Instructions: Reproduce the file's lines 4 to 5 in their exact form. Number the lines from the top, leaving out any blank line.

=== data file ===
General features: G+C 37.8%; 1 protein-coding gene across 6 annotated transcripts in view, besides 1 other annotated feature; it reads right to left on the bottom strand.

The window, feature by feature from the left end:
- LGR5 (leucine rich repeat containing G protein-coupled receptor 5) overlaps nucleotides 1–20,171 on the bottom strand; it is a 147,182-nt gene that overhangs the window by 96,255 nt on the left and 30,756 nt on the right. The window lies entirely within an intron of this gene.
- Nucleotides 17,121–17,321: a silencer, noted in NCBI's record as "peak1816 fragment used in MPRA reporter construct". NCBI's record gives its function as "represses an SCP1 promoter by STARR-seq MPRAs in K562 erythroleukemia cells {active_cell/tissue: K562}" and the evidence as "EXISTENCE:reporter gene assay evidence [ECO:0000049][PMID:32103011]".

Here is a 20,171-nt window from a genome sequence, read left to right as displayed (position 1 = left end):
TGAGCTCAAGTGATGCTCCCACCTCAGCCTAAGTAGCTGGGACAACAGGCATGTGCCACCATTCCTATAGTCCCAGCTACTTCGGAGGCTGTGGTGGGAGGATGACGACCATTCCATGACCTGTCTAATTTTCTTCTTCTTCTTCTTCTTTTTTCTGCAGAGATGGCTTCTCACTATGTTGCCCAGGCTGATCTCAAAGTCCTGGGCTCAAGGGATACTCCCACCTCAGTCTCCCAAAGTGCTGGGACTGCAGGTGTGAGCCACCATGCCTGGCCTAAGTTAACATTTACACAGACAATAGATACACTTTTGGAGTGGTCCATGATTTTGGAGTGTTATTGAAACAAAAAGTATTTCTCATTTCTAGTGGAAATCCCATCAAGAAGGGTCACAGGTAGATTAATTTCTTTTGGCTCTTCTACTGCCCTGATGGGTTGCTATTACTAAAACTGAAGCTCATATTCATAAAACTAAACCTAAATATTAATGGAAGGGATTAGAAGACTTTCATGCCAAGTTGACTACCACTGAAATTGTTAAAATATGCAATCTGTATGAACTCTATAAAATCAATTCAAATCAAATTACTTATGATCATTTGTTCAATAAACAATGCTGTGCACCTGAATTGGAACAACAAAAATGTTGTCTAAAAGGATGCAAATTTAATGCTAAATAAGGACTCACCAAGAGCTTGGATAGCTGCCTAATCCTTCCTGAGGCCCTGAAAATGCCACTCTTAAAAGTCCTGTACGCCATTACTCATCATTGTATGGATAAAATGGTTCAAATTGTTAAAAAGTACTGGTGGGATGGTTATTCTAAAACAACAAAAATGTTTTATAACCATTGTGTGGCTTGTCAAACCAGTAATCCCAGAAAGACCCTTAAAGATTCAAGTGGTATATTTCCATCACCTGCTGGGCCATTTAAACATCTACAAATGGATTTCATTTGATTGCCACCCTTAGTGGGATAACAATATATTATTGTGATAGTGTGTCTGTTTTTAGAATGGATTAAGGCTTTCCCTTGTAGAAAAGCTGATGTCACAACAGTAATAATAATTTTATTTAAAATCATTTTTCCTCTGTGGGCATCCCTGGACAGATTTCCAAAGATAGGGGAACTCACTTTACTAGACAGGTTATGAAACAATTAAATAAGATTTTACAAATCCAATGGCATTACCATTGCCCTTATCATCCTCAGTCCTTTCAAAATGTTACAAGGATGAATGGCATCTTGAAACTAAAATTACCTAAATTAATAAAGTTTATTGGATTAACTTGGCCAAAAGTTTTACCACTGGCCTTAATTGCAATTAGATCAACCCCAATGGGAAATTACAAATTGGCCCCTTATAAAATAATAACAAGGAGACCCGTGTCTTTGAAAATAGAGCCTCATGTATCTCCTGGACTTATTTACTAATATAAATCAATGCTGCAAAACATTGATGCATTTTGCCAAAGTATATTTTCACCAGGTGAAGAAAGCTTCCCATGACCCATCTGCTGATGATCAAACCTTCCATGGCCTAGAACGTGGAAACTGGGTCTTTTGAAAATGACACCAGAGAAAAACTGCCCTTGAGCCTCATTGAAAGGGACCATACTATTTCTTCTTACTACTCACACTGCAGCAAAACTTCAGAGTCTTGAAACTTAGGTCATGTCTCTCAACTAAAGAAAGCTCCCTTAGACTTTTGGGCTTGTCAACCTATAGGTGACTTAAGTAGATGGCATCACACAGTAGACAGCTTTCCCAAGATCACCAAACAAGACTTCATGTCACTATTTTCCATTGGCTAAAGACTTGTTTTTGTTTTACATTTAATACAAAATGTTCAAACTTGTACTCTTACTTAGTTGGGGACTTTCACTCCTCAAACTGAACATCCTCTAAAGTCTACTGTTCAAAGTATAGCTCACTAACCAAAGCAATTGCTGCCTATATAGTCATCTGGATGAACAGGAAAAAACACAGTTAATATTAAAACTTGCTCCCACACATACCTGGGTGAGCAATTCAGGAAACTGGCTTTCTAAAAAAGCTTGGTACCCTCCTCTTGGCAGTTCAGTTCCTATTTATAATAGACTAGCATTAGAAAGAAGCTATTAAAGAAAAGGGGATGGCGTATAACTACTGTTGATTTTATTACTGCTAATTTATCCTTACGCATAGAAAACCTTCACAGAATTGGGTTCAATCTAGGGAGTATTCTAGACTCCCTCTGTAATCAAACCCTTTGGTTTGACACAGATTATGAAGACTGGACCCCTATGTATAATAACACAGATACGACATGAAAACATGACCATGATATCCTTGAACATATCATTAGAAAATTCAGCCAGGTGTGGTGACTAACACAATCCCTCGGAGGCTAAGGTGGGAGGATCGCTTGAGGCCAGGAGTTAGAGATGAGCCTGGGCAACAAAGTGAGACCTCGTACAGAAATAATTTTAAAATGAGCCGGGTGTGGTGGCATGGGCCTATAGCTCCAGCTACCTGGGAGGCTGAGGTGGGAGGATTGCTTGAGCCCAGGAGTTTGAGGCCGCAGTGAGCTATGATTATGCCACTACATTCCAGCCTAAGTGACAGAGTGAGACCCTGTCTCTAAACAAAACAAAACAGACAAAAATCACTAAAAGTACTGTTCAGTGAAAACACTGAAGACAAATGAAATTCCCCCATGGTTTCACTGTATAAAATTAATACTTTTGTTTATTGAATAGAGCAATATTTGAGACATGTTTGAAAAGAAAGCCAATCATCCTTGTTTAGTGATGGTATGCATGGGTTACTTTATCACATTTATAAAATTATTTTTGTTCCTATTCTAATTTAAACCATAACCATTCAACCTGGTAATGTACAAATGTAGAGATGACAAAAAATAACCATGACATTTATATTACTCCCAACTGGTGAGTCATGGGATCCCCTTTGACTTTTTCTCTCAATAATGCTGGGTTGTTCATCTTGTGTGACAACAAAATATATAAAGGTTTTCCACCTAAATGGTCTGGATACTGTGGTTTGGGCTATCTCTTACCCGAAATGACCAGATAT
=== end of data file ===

- Nucleotides 17,121–17,321: a silencer, noted in NCBI's record as "peak1816 fragment used in MPRA reporter construct". NCBI's record gives its function as "represses an SCP1 promoter by STARR-seq MPRAs in K562 erythroleukemia cells {active_cell/tissue: K562}" and the evidence as "EXISTENCE:reporter gene assay evidence [ECO:0000049][PMID:32103011]".

Here is a 20,171-nt window from a genome sequence, read left to right as displayed (position 1 = left end):